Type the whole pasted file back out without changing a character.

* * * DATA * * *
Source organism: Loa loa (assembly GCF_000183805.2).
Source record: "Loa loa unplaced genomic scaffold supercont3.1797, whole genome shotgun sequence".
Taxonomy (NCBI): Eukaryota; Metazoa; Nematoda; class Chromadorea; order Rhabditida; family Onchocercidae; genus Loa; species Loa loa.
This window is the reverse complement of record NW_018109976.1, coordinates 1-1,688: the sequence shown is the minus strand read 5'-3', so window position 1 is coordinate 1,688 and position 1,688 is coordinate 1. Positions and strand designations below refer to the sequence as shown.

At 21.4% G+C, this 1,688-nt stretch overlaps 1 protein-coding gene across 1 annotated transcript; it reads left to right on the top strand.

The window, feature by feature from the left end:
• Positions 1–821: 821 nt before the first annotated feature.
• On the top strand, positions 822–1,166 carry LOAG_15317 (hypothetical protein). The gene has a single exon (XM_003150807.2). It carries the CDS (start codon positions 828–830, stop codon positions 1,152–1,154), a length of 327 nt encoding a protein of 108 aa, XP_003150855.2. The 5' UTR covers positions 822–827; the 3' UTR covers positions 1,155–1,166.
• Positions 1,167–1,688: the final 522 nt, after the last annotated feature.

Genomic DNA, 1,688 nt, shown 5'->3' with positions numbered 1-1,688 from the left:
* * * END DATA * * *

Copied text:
Source organism: Loa loa (assembly GCF_000183805.2).
Source record: "Loa loa unplaced genomic scaffold supercont3.1797, whole genome shotgun sequence".
Taxonomy (NCBI): Eukaryota; Metazoa; Nematoda; class Chromadorea; order Rhabditida; family Onchocercidae; genus Loa; species Loa loa.
This window is the reverse complement of record NW_018109976.1, coordinates 1-1,688: the sequence shown is the minus strand read 5'-3', so window position 1 is coordinate 1,688 and position 1,688 is coordinate 1. Positions and strand designations below refer to the sequence as shown.

At 21.4% G+C, this 1,688-nt stretch overlaps 1 protein-coding gene across 1 annotated transcript; it reads left to right on the top strand.

The window, feature by feature from the left end:
• Positions 1–821: 821 nt before the first annotated feature.
• On the top strand, positions 822–1,166 carry LOAG_15317 (hypothetical protein). The gene has a single exon (XM_003150807.2). It carries the CDS (start codon positions 828–830, stop codon positions 1,152–1,154), a length of 327 nt encoding a protein of 108 aa, XP_003150855.2. The 5' UTR covers positions 822–827; the 3' UTR covers positions 1,155–1,166.
• Positions 1,167–1,688: the final 522 nt, after the last annotated feature.

Genomic DNA, 1,688 nt, shown 5'->3' with positions numbered 1-1,688 from the left: